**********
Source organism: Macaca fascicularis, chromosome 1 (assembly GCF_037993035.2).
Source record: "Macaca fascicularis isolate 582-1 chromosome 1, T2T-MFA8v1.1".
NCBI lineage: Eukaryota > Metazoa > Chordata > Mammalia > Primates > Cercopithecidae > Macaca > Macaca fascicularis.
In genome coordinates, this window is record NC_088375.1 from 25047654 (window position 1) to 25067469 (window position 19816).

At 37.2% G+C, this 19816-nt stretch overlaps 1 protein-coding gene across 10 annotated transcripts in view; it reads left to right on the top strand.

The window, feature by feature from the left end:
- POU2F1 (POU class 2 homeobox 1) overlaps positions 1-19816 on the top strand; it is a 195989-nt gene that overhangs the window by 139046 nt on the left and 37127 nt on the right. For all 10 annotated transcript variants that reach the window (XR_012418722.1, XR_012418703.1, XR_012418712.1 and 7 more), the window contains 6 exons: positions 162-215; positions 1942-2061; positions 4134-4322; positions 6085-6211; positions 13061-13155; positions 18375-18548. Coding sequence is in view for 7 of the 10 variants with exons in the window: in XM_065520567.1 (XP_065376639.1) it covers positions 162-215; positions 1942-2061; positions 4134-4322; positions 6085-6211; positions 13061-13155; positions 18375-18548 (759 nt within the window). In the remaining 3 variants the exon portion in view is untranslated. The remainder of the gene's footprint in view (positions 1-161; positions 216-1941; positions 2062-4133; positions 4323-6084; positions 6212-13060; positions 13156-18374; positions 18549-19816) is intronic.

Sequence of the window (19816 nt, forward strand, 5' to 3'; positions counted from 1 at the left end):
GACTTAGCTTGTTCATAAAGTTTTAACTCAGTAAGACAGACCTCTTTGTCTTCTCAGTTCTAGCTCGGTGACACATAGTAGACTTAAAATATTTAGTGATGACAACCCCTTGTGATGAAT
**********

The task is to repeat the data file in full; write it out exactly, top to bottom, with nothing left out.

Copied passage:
Source organism: Macaca fascicularis, chromosome 1 (assembly GCF_037993035.2).
Source record: "Macaca fascicularis isolate 582-1 chromosome 1, T2T-MFA8v1.1".
NCBI lineage: Eukaryota > Metazoa > Chordata > Mammalia > Primates > Cercopithecidae > Macaca > Macaca fascicularis.
In genome coordinates, this window is record NC_088375.1 from 25047654 (window position 1) to 25067469 (window position 19816).

At 37.2% G+C, this 19816-nt stretch overlaps 1 protein-coding gene across 10 annotated transcripts in view; it reads left to right on the top strand.

The window, feature by feature from the left end:
- POU2F1 (POU class 2 homeobox 1) overlaps positions 1-19816 on the top strand; it is a 195989-nt gene that overhangs the window by 139046 nt on the left and 37127 nt on the right. For all 10 annotated transcript variants that reach the window (XR_012418722.1, XR_012418703.1, XR_012418712.1 and 7 more), the window contains 6 exons: positions 162-215; positions 1942-2061; positions 4134-4322; positions 6085-6211; positions 13061-13155; positions 18375-18548. Coding sequence is in view for 7 of the 10 variants with exons in the window: in XM_065520567.1 (XP_065376639.1) it covers positions 162-215; positions 1942-2061; positions 4134-4322; positions 6085-6211; positions 13061-13155; positions 18375-18548 (759 nt within the window). In the remaining 3 variants the exon portion in view is untranslated. The remainder of the gene's footprint in view (positions 1-161; positions 216-1941; positions 2062-4133; positions 4323-6084; positions 6212-13060; positions 13156-18374; positions 18549-19816) is intronic.

Sequence of the window (19816 nt, forward strand, 5' to 3'; positions counted from 1 at the left end):
GACTTAGCTTGTTCATAAAGTTTTAACTCAGTAAGACAGACCTCTTTGTCTTCTCAGTTCTAGCTCGGTGACACATAGTAGACTTAAAATATTTAGTGATGACAACCCCTTGTGATGAAT